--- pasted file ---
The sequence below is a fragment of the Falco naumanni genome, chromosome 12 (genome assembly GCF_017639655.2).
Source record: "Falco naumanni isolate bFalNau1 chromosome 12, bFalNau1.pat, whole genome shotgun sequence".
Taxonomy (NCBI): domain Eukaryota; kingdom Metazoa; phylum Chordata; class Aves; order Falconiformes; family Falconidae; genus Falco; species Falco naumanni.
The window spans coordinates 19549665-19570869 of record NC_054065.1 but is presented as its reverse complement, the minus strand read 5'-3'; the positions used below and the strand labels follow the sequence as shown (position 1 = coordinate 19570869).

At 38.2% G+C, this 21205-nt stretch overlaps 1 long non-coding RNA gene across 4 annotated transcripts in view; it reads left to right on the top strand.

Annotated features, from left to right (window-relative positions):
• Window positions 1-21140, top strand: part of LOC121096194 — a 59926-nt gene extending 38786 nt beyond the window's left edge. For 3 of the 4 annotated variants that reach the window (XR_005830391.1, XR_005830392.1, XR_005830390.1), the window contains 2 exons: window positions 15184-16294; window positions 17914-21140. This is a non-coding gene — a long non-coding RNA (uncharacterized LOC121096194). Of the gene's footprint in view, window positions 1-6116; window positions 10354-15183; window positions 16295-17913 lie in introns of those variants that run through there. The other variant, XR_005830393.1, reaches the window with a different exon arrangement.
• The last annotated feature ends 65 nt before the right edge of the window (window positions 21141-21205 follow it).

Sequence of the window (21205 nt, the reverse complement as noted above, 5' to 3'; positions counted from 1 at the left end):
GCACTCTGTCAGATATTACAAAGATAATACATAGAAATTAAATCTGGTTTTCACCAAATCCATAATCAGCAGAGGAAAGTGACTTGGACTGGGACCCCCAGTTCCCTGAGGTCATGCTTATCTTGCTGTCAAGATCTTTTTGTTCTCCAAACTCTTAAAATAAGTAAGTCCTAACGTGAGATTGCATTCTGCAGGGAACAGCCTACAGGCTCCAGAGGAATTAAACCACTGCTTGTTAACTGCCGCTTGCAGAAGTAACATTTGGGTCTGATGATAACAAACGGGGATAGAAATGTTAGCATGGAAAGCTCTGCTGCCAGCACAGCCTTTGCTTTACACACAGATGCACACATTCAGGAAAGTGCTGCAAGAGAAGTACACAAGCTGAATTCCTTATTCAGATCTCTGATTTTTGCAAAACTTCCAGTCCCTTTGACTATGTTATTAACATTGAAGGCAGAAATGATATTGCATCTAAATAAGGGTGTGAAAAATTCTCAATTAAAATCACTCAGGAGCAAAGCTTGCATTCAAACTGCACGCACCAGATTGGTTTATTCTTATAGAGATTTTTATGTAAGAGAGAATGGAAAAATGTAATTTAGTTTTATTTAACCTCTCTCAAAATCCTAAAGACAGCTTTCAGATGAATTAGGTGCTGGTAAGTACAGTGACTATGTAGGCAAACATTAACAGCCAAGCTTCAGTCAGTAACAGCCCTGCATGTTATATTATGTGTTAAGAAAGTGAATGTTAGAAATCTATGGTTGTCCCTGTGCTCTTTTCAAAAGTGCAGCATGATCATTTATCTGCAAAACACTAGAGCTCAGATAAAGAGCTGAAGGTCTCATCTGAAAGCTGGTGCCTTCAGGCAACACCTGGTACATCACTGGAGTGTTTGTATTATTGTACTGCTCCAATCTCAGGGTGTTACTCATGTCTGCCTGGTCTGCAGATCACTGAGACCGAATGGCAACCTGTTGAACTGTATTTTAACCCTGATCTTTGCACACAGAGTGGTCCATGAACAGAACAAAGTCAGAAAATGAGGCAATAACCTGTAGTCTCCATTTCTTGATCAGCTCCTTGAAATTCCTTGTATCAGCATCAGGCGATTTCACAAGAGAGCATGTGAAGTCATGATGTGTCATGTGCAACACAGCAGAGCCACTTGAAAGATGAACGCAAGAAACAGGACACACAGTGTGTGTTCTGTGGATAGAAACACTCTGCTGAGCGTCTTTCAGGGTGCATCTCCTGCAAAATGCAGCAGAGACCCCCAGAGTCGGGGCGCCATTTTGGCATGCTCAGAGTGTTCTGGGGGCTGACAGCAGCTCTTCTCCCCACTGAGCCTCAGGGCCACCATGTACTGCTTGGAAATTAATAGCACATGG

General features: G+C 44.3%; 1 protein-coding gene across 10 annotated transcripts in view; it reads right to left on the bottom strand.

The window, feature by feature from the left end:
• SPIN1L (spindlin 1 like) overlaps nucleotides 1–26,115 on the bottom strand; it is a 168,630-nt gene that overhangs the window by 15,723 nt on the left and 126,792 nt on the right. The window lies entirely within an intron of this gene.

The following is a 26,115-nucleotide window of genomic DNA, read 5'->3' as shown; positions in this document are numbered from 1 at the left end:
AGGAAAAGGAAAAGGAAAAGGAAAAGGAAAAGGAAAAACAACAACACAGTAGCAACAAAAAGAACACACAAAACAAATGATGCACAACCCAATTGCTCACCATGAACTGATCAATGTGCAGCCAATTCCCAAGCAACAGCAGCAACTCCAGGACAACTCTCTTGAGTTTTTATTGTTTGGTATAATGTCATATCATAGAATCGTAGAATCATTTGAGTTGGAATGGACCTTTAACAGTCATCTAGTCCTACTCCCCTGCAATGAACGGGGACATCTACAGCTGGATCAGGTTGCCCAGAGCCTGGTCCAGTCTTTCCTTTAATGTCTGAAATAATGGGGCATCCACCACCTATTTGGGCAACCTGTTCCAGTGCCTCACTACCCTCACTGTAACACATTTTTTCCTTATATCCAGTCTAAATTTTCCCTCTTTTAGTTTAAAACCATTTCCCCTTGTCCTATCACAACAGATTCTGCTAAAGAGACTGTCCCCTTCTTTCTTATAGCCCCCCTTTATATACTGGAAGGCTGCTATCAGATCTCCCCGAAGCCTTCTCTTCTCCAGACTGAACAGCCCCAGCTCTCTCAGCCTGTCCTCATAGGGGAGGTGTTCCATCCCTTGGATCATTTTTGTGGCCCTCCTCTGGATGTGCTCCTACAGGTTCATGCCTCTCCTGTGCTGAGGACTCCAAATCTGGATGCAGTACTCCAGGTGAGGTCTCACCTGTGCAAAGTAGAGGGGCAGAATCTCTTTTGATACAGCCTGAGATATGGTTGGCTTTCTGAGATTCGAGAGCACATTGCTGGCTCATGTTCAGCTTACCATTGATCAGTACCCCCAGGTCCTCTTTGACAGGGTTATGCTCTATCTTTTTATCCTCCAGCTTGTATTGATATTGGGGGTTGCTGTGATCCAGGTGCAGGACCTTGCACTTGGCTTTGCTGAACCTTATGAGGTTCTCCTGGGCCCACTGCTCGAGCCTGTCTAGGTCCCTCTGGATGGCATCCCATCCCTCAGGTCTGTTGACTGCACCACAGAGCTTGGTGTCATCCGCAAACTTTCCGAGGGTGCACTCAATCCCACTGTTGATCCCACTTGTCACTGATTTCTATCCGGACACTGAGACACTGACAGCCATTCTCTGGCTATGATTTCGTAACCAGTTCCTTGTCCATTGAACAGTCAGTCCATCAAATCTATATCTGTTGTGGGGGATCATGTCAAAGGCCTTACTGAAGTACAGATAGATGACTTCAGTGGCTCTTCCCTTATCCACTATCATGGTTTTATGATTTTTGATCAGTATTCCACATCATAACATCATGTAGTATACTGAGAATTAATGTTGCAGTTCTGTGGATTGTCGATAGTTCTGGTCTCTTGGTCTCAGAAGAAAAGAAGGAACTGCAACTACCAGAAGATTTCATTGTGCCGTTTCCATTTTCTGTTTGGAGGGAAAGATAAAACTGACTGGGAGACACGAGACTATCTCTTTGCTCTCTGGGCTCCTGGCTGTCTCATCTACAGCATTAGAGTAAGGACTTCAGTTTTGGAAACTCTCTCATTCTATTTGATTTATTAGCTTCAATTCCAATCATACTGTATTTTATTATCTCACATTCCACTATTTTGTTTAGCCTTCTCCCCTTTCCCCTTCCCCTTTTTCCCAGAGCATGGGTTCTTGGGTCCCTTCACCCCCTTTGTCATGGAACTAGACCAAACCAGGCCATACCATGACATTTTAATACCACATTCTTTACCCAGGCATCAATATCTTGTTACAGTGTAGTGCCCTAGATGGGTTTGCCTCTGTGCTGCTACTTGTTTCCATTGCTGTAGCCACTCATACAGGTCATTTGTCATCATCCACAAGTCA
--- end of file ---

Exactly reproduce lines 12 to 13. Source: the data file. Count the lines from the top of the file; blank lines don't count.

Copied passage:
The window, feature by feature from the left end:
• SPIN1L (spindlin 1 like) overlaps nucleotides 1–26,115 on the bottom strand; it is a 168,630-nt gene that overhangs the window by 15,723 nt on the left and 126,792 nt on the right. The window lies entirely within an intron of this gene.